On Saturday, March 16, Senator Mark Mullet, Representative Lisa Callan and Representative Bill Ramos came to Maple Valley for a 5th District Legislators Town Hall meeting with constituents and area residents to discuss local issues of importance and answer questions.
Upon entering, attendees were asked to sign in and write any questions they have on notecards to be read aloud. Senator Mullet indicated that this method, rather than a “free for all”, is used to ensure all attendees have the opportunity to have their questions answered and prevent one or two individuals from monopolizing the conversation.
Mullet began by thanking attendees for coming and saying that he intends to answer each question honestly. Representative Callan agreed and reiterated the importance of hearing from each and every voice in the 5th Legislative District to effectively represent the residents, and to in turn connect those voices with the residents of all of Washington state. Representative Ramos said he and his other legislators are committed to getting things done and will bring their diverse backgrounds together to work as a team.
Questions were read out by Senator Mullet’s Legislative Assistant, Adam Day, who began without preamble.
The first question was regarding vaccinations.
Do you support any of the philosophical exemptions to vaccines?
“Adam, you’re supposed to start with softball questions!” Mullet exclaimed, amid gales of laughter from the audience.
“This is an emotional issue,” Mullet began. “This is the one that’s dominating our inbox.” He explained the different exemptions available in public schools and said that although some people are in favor of eliminating all exemptions, he feels this is going a little too far for the current legislative session. “My take has been I am supporting getting rid of the personal philosophical exemption to vaccines, and a lot of that does play into what happened in Vancouver,” referring to the recent measles outbreak in Clark county, in which 73 cases of the measles were confirmed.
Representative Callan agreed, saying “This is one of those areas for me, coming from a school background, and coming off of the school board, I know that we need to keep all of our families as safe as we can, so I do support removing the philosophical choice around that.” She also said that she thinks it’s important we also ensure all of our vaccines are safe to avoid adverse reactions in patients.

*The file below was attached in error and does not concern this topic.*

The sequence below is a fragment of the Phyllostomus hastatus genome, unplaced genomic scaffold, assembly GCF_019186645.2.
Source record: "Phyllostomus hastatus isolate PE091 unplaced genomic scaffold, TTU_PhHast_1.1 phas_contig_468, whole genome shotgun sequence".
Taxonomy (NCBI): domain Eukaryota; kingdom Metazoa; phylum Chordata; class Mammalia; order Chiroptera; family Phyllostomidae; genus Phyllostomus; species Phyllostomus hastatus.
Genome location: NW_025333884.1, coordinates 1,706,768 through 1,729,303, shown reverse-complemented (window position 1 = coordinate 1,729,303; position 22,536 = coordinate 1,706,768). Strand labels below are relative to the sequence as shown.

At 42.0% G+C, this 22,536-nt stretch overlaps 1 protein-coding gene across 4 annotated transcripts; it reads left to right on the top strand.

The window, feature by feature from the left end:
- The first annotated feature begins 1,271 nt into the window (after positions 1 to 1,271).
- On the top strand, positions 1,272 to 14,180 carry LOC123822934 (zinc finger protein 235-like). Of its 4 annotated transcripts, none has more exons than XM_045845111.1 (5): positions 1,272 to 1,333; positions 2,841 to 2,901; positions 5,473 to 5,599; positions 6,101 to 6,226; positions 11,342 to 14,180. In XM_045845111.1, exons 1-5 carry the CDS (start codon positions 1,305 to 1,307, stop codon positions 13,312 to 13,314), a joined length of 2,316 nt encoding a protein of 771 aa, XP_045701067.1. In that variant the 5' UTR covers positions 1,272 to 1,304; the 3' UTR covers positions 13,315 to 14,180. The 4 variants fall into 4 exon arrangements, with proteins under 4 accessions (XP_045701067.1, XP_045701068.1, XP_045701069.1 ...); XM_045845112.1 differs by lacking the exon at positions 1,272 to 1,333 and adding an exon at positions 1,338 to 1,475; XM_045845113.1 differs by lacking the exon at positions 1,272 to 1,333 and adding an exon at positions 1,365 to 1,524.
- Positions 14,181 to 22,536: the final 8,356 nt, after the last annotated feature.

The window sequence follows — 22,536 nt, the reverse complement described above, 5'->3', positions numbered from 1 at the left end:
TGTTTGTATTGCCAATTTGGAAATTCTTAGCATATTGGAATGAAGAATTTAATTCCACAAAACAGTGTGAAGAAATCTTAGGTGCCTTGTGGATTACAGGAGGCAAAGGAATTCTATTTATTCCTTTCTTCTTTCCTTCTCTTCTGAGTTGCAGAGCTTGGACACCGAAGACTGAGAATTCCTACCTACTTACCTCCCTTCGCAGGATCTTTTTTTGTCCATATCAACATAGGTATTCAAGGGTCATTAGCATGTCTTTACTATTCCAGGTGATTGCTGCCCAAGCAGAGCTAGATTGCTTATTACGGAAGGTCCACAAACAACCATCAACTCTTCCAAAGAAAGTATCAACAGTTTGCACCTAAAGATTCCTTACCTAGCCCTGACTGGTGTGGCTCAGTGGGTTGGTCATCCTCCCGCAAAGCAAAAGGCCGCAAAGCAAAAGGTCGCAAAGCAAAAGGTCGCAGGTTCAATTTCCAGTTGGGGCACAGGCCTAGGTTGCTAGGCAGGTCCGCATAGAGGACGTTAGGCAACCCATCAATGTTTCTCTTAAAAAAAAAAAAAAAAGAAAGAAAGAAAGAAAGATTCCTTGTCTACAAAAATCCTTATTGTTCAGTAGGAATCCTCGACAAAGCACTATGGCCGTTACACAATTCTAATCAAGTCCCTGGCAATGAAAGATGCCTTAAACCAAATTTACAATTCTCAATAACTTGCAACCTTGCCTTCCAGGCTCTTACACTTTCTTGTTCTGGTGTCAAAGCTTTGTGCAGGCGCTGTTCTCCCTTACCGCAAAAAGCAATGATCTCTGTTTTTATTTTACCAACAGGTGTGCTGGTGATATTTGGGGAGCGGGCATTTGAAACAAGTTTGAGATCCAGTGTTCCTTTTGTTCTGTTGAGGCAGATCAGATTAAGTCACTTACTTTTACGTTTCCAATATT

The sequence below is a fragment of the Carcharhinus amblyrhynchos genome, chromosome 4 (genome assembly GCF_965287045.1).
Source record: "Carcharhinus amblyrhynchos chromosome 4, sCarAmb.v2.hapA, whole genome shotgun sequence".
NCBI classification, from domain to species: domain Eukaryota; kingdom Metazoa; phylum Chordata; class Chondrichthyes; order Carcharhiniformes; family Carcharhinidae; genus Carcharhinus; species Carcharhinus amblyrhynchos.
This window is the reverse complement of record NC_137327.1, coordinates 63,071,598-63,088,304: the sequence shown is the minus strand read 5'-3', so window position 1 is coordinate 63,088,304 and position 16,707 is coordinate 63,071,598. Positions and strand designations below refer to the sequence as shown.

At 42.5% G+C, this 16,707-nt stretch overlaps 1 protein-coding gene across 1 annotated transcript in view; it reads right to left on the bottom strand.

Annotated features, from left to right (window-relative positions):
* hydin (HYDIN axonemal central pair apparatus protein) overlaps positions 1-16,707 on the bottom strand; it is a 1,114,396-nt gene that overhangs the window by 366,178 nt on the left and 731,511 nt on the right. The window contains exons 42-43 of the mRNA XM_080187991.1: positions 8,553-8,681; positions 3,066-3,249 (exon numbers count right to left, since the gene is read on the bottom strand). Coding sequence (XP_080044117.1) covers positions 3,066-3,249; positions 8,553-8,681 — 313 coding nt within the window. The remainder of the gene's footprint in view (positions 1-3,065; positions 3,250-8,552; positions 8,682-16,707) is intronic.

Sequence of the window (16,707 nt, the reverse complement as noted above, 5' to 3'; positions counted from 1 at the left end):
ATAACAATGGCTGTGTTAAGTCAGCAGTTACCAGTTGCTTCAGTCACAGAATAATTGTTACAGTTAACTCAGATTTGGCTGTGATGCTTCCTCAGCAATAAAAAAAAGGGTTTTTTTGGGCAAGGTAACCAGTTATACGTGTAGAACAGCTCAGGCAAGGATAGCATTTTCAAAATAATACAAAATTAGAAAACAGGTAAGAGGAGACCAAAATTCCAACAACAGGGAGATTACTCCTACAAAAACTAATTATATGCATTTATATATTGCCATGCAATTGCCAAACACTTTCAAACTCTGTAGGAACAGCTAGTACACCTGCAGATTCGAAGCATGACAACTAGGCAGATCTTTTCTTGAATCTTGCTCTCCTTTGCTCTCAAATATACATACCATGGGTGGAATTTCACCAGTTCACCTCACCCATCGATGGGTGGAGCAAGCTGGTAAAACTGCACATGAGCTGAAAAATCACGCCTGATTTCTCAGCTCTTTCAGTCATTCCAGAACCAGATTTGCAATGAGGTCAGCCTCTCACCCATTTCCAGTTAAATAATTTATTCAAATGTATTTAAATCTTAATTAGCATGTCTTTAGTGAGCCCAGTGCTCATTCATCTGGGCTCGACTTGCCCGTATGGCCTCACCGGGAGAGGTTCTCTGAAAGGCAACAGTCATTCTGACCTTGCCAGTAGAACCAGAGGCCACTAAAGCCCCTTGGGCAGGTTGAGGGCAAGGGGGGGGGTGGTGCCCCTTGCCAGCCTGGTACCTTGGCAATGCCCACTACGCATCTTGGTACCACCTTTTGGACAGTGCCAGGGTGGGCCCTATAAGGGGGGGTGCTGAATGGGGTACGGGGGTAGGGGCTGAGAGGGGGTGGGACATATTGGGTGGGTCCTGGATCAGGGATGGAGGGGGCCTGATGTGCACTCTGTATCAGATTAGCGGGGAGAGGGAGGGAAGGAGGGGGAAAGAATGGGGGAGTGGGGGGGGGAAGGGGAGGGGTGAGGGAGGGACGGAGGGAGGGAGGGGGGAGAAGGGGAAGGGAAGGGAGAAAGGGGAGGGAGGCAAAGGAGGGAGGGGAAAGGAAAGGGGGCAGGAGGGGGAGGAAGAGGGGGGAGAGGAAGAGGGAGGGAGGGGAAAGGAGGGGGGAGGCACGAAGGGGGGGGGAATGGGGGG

Representative Ramos said that he believes the three of them are aligned on this issue and also feels the philosophical exemption should be eliminated, and expects that once the House and Senate are aligned, a bill will be released, though he admitted that “Our government is designed to not move very quickly.”
The next question was regarding residential density:
Do you support state imposed density requirements for residential housing?
Sen. Mullet said that he has dealt with this issue with the Issaquah city council, and that some of the headaches lawmakers are running into are issues with Accessory Dwelling Units like mother-in-law apartments, where some cities require extra parking for families who want to add these dwellings to their homes, which they often cannot do, and thus are not permitted to add the unit. Mullet said he supports density requirements around transit hubs to get as many units as possible in the area, but also supports getting cities money to handle traffic from extra units.
Rep. Callan concurred with what Sen. Mullet said, and added that the most important thing to her was ensuring that cities are supported to ensure that we are getting residents living closer to their jobs and schools to allow them less transit time, gas money, etc.
Rep. Ramos said he differs from his counterparts in this area, and he wants the cities to have control over what they want to do regarding density requirements. He wants the state to encourage and help, but does not want to mandate.
The next question was:
What are your thoughts on the Enumclaw Recycling Center that is being proposed at the Southern end of our District?
Mullet said he is just starting to hear about this issue and doesn’t have a lot of information on it, but intends to learn more as time progresses. Callan and Ramos both said they also don’t have a lot of details but are listening to the conversations and encourage residents to contact them with any concerns.
The next question was regarding traffic:
Traffic remains a problem on I-90 and SR 18 & SR 169. Can you address traffic issues?
Mullet gave an update I-90: “The extra lanes on I-90 are going to break ground at the end of this year and will open next year. The interchange at Highway 18 at Snoqualmie is moving forward as quickly as it can; the project should be completed in 2023.” He also said they currently do not have funds available for the Raging River issue in this legislative session, and that their number one priority is the project on Highway 18. He said after that project, he intends to pivot to securing funds for Highway 169.
Ramos is on the House Transportation Committee, and indicated that the traffic issues on Highway 18 and I-90 are the most important issues to him in this legislative session, but that they are working to secure funding for future projects.
The next question was regarding education:
Schools need more support staff, nurses, counselors, etc. What is being done on that issue, and especially about suicide prevention?
Mullet passed to Callan for this question, citing it was one of her strengths due to her background in education. She said that McCleary has funded basic education, and that now is the transition period for funding overhaul. Schools currently have dollars coming in that are being used to negotiate teacher contracts and salaries, and they’re trying to combat an over-reliance on local funds to fund public schools. She said now is the time to see how the transition plays out and tweak as needed. She also said a levy cap was introduced, but that allocation funds for school staff is based on the school’s number of students. She doesn’t feel like that staffing number is adequate for our schools, and that each school district is responsible for coming up with the funds for extra staffing beyond those allocation funds, which is where the current challenge is. In the meantime, they are working on partnering with the communities and training education staff about suicide signals and signs. They are also working on regional safety centers for districts to utilize.